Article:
It’s taken me a few days to process, but my bunny Momo has died. She was 3 years old. Someone dumped her at Chatfield State Park just shy of a year ago and my husband and I had cared for her ever since. She was the sweetest, sassiest, smartest rabbit I’ve ever met. She had an incurable sweet tooth, was an expert at escaping from her pen, and loved to be made much of.

Momo died of something called megacolon, a genetic condition linked to her particular spotted coloring that we weren’t even aware of until she started getting really sick. Megacolon is when the large intestine is abnormally enlarged and the peristaltic movements that allow food to move through the system are severely impaired or absent. As a result, there isn’t a lot of nutrient uptake through the colon’s walls either. She became really constipated a month ago and we had her on 4 different drugs and fluid to help things move through. She was also very thin. At the end she weighed 1.7kg and change. She seemed to be getting better until last weekend when she took a turn for the worse.

We found her body 4th of July morning.

It’s very cruel to breed an animal when the traits you’re breeding into the animal harm the animal. It’s possible Momo ended up with megacolon through a random mutation and it was just a fluke, but lots of rabbits with her pattern are produced through selective breeding of English Spot rabbits in order to produce a standard for show. We need to seriously look at what we’re doing when we breed animals to produce a particular “look.”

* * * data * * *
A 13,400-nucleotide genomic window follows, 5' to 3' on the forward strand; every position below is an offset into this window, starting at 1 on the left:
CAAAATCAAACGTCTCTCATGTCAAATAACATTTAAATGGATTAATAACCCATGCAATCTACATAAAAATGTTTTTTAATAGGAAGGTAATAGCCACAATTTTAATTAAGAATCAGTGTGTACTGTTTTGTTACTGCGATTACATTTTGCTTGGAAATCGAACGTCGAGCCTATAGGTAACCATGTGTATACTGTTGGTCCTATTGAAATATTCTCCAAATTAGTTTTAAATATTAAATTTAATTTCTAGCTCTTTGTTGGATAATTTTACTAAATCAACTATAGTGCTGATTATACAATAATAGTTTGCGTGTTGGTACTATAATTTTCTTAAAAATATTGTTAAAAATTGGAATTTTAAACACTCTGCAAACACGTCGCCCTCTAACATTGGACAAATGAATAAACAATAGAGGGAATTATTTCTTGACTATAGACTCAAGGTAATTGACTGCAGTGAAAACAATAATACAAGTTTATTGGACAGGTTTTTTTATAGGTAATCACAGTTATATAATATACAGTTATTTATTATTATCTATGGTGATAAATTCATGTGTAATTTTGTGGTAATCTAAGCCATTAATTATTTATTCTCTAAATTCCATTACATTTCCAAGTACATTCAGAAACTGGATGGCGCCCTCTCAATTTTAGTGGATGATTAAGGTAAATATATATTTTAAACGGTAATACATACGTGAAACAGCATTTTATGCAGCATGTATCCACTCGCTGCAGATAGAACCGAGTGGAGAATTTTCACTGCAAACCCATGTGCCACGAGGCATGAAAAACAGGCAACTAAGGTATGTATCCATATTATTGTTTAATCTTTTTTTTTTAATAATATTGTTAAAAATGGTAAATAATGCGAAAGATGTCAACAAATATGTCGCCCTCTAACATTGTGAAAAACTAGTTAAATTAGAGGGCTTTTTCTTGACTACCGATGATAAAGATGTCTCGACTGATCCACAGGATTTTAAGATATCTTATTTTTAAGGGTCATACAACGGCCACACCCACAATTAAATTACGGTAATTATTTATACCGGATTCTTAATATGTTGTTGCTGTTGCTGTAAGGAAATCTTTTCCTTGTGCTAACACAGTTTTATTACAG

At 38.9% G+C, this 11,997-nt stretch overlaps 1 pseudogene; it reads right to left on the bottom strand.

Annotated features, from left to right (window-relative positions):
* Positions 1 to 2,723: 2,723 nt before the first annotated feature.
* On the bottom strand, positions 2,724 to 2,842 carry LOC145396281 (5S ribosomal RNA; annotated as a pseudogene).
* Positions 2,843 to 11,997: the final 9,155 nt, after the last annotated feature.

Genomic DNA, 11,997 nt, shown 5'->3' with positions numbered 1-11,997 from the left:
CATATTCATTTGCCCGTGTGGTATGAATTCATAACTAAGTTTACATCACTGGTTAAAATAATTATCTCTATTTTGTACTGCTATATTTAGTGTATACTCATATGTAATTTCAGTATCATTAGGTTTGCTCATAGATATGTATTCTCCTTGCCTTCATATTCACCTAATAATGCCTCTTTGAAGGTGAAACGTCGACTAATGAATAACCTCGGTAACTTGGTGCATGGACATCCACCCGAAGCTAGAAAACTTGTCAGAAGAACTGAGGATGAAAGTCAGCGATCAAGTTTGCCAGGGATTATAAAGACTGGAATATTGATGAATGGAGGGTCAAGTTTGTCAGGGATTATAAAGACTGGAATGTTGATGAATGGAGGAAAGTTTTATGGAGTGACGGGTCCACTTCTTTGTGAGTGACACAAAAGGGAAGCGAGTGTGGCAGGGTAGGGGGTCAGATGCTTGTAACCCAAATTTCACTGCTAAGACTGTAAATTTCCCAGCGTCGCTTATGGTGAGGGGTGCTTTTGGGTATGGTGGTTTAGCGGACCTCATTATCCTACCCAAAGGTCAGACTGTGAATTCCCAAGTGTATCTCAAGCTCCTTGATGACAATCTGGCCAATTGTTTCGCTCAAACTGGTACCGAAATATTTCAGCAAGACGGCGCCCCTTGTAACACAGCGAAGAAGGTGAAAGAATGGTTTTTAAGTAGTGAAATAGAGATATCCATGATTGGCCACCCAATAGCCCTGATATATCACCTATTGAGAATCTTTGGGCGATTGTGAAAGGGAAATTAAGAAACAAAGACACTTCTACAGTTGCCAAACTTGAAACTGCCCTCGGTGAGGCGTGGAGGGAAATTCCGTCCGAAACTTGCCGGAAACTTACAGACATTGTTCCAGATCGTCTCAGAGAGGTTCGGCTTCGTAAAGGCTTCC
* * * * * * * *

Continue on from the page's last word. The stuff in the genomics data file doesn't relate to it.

I miss my precious girl like crazy.

Sandhill Crane Capital of the World

Sandhill Crane at Monte Vista National Wildlife Refuge in February 2016. Photo by Jamie Simo.

The Sandhill Crane (Grus canadensis) is a large, grey bird standing between 3 and 4 feet tall with a red forehead and a rusty wash on its back and flanks. Every year, western populations make the trek from their wintering grounds in Mexico, New Mexico, and Texas, to breeding grounds in the Northern U.S. and Canada. There is also a more sedentary population in Florida.

Last spring, I went to Monte Vista, Colorado to see them on their staging grounds in the San Luis Valley. Over 20,000 cranes pass through Monte Vista in migration. While this is an impressive number, it doesn’t compare to the number I saw last month in Kearney, Nebraska.

A group of Sandhill Cranes feed in a field near Fort Kearney State Park. Photo by Jamie Simo.

Kearney is known as the “Sandhill Crane capital of the World,” which it rightly earns as over 600,000 Sandhill Cranes migrate through the area every year. The birds are drawn to the combination of sandbars on the Platte River–an ideal roosting place to protect against predators–and the acres of corn fields nearby where they gorge themselves to prepare for their northward flight. The birds begin arriving in late February and leave in early April so the best time to see them for maximum effect is late March.